By Art Kubic, PharmD and IPC Call Center Specialist
It’s that time of year again! Fall is finally here. Time for pumpkins, corn mazes, apple cider, leaves (and the subsequent raking/leaf blowing), and one of my absolute favorite holidays—Halloween! With trick-or-treating season right around the corner, now is the time to start making plans to ensure your little ghosts, goblins, and princesses have a safe and secure time this year.
Let’s start with the basics. Actual proven cases of random tampering and the distribution of Halloween candy are very rare. A few cases exist, but in general many involve other motives or family members- such as the case of Ronald Clark O’Bryan. In 1974, Mr. O’Bryan laced his son’s candy with a fatal dose of cyanide in order to collect on a large insurance policy. He may have laced other neighborhood children’s candy as well, but no one else consumed it or became ill. This was believed to be an attempt to cover up his misdeeds and place the blame on “random” tampering.
Therefore, it is always recommended to take precautions when going trick or treating!
Some quick tips about two Halloween traditions: dry ice and glow sticks. These are both common items we get calls on here at the Illinois Poison Center. Dry ice IS relatively safe to be used in large punch bowls or similar, but should NEVER be used in individual cups. The main concern is that ingestion of the dry ice or contact with the membranes in the mouth or skin can cause damage- essentially a cold “burn.” Extreme care should be taken to ensure it is neither ingested nor allowed to come in contact with the skin/mouth or lips.
Glow sticks and necklaces contain a compound called dibutyl pthlate. Most calls to the Illinois Poison Center involve children either chewing on the glow item until it breaks open and ingesting some of the contents, or chewing until it breaks and the substance splatters in their eye. In general, this can cause irritation more than anything else but ensuring your children do not mishandle these products (keep them out of their mouths!!) will go a long way to minimizing exposure.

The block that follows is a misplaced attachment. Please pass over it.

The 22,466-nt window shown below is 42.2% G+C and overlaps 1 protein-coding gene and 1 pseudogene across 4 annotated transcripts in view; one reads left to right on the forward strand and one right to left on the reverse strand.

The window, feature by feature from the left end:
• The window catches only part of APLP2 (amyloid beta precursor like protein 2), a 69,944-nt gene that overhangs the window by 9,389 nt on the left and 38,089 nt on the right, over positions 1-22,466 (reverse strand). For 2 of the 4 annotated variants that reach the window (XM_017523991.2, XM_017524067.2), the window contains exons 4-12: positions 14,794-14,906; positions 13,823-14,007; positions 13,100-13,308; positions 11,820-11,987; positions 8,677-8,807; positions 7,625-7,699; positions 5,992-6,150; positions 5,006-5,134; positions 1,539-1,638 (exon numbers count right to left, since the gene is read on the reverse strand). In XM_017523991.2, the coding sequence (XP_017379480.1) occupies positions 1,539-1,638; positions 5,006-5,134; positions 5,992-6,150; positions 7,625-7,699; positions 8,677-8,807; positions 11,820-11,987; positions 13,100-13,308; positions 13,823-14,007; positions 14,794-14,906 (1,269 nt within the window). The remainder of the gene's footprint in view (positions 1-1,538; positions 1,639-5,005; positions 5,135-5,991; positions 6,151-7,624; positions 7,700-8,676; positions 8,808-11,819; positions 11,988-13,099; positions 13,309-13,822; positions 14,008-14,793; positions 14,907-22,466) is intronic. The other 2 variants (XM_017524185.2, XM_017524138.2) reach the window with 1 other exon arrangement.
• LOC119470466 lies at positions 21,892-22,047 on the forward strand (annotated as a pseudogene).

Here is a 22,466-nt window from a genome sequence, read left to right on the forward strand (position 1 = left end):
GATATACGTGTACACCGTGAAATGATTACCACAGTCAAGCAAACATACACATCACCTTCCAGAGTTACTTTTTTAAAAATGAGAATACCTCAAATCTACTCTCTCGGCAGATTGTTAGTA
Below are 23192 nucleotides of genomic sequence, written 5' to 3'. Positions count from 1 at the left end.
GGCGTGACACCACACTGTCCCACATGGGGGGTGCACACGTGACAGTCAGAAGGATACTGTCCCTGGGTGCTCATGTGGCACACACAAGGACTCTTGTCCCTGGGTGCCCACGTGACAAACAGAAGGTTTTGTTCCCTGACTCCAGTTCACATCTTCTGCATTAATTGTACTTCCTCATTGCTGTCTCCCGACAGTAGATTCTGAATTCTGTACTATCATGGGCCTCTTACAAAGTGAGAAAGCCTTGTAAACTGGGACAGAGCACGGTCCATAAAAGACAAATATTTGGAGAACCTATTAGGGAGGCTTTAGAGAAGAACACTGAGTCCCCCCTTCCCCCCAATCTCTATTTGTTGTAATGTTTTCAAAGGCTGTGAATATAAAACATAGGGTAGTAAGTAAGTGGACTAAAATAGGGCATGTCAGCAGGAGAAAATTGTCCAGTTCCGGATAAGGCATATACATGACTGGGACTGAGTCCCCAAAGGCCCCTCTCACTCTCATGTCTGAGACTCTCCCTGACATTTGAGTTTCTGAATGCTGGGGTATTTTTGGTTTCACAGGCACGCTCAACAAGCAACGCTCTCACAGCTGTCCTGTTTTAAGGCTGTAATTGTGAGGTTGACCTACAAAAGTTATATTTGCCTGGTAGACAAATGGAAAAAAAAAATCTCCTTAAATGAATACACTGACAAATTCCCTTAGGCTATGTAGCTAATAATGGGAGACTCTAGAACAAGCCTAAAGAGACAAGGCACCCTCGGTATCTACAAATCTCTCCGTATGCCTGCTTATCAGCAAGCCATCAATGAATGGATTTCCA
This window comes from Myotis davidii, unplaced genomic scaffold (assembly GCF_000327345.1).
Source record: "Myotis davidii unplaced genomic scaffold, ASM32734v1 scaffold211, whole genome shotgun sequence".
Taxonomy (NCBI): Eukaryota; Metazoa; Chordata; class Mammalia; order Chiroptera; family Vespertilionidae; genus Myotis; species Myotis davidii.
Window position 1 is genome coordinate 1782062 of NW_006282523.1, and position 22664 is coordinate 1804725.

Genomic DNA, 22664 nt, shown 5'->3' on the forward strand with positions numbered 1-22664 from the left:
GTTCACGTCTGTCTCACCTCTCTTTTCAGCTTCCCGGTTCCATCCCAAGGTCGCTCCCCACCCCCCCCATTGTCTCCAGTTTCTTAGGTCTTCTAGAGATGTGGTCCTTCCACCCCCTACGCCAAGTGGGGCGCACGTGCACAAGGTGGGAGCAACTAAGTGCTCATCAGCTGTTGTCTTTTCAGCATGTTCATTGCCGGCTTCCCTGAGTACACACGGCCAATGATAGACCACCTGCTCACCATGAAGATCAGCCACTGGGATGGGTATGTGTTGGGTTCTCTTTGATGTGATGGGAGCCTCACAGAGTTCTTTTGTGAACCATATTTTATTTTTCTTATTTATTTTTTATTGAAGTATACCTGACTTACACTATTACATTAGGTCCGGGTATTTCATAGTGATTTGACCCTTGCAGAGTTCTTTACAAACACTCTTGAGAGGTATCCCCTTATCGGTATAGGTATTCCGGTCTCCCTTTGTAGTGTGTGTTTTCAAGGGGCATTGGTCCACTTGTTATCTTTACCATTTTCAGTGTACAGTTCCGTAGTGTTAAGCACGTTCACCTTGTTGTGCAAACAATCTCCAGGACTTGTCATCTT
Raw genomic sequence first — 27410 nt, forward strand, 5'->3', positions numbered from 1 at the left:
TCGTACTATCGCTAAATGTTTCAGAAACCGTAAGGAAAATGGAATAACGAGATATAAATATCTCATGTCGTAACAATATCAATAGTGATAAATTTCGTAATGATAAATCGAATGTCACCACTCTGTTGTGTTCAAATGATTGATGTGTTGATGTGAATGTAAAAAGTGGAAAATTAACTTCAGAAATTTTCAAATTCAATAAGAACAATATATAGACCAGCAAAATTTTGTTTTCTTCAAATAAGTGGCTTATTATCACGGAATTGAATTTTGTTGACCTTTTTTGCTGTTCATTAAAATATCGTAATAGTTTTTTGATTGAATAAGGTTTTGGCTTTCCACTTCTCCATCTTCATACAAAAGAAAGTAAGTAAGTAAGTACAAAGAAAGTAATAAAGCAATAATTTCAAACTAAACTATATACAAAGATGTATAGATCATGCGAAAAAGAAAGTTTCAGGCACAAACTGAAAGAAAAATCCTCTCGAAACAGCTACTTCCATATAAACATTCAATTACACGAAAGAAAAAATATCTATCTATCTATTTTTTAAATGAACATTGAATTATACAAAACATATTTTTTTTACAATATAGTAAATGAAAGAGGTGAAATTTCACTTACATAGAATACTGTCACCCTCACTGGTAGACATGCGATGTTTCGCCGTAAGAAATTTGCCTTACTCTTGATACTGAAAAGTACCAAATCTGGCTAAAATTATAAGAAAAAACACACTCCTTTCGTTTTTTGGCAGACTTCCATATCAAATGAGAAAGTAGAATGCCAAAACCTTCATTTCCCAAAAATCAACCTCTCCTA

Illinois Poison Center Halloween Safety Tips:
- First and foremost, consider not going out at all- an event at a school, local park district, hosting your own party, or community center organized for children may be an option. If you do go out, observing a few common safety guidelines can help ensure the safety of your children this season!
- Homemade treats (such as cakes, brownies, etc.) should be consumed only if given to your children by those that you know and trust. Otherwise throw away immediately.
- Carefully inspect all candy when you return home. Throw away any candy with opened wrappers, holes or tears in the wrapper, or candy that appears to be re-wrapped. If in doubt, throw it away!
- Do not let your children eat or snack from the bag while out trick or treating. Feed your children prior to going out. Also bringing a small bag of candy from home for treats can be a great way to prevent inadvertent munching.
- Many hospitals offer x-raying children’s candy as a possibility. Do note, however, that this may be a false sense of security and does not take the place of an active, involved parent following the tips above. While it may detect certain foreign bodies in the candy or food, it does not rule out chemical contamination.
If you have any questions this season about tips, tricks, candy safety, or any exposure to the above products don’t hesitate to call us at 1-800-222-1222 any time day or night. Happy Halloween! Enjoy a safe and fun fall season!